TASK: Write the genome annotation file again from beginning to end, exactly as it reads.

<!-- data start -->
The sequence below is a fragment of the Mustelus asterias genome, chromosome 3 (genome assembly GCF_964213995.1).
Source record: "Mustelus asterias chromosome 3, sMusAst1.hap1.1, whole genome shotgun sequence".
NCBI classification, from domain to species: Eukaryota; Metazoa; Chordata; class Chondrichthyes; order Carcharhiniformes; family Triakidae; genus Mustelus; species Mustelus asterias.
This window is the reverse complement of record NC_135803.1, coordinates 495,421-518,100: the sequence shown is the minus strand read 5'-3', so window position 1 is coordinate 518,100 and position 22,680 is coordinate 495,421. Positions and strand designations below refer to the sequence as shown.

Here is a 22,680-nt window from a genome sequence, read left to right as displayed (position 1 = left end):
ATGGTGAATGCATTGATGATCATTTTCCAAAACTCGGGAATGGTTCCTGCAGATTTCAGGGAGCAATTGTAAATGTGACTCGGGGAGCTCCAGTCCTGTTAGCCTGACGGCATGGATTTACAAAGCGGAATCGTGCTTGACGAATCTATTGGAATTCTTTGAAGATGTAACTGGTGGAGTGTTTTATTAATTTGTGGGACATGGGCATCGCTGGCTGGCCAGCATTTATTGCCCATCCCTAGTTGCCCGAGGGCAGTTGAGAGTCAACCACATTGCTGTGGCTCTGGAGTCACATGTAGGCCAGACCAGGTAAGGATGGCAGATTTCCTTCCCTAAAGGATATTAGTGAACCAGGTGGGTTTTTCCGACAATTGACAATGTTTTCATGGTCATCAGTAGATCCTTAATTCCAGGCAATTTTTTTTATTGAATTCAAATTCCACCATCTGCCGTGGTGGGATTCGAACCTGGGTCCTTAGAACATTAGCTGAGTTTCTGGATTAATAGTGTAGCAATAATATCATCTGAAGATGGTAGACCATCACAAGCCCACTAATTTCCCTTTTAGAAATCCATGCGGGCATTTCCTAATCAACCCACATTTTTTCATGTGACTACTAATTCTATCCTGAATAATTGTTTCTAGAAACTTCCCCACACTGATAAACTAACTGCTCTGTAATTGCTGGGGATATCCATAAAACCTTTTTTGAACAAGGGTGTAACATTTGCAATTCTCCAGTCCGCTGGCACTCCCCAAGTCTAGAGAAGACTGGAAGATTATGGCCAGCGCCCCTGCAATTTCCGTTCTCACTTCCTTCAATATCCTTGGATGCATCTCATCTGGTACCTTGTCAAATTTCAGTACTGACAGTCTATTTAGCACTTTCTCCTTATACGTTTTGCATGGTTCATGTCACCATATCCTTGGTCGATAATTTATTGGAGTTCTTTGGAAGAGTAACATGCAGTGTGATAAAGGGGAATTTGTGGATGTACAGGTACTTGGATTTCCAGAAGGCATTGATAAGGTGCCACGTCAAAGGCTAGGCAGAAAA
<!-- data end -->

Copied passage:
The sequence below is a fragment of the Mustelus asterias genome, chromosome 3 (genome assembly GCF_964213995.1).
Source record: "Mustelus asterias chromosome 3, sMusAst1.hap1.1, whole genome shotgun sequence".
NCBI classification, from domain to species: Eukaryota; Metazoa; Chordata; class Chondrichthyes; order Carcharhiniformes; family Triakidae; genus Mustelus; species Mustelus asterias.
This window is the reverse complement of record NC_135803.1, coordinates 495,421-518,100: the sequence shown is the minus strand read 5'-3', so window position 1 is coordinate 518,100 and position 22,680 is coordinate 495,421. Positions and strand designations below refer to the sequence as shown.

Here is a 22,680-nt window from a genome sequence, read left to right as displayed (position 1 = left end):
ATGGTGAATGCATTGATGATCATTTTCCAAAACTCGGGAATGGTTCCTGCAGATTTCAGGGAGCAATTGTAAATGTGACTCGGGGAGCTCCAGTCCTGTTAGCCTGACGGCATGGATTTACAAAGCGGAATCGTGCTTGACGAATCTATTGGAATTCTTTGAAGATGTAACTGGTGGAGTGTTTTATTAATTTGTGGGACATGGGCATCGCTGGCTGGCCAGCATTTATTGCCCATCCCTAGTTGCCCGAGGGCAGTTGAGAGTCAACCACATTGCTGTGGCTCTGGAGTCACATGTAGGCCAGACCAGGTAAGGATGGCAGATTTCCTTCCCTAAAGGATATTAGTGAACCAGGTGGGTTTTTCCGACAATTGACAATGTTTTCATGGTCATCAGTAGATCCTTAATTCCAGGCAATTTTTTTTATTGAATTCAAATTCCACCATCTGCCGTGGTGGGATTCGAACCTGGGTCCTTAGAACATTAGCTGAGTTTCTGGATTAATAGTGTAGCAATAATATCATCTGAAGATGGTAGACCATCACAAGCCCACTAATTTCCCTTTTAGAAATCCATGCGGGCATTTCCTAATCAACCCACATTTTTTCATGTGACTACTAATTCTATCCTGAATAATTGTTTCTAGAAACTTCCCCACACTGATAAACTAACTGCTCTGTAATTGCTGGGGATATCCATAAAACCTTTTTTGAACAAGGGTGTAACATTTGCAATTCTCCAGTCCGCTGGCACTCCCCAAGTCTAGAGAAGACTGGAAGATTATGGCCAGCGCCCCTGCAATTTCCGTTCTCACTTCCTTCAATATCCTTGGATGCATCTCATCTGGTACCTTGTCAAATTTCAGTACTGACAGTCTATTTAGCACTTTCTCCTTATACGTTTTGCATGGTTCATGTCACCATATCCTTGGTCGATAATTTATTGGAGTTCTTTGGAAGAGTAACATGCAGTGTGATAAAGGGGAATTTGTGGATGTACAGGTACTTGGATTTCCAGAAGGCATTGATAAGGTGCCACGTCAAAGGCTAGGCAGAAAA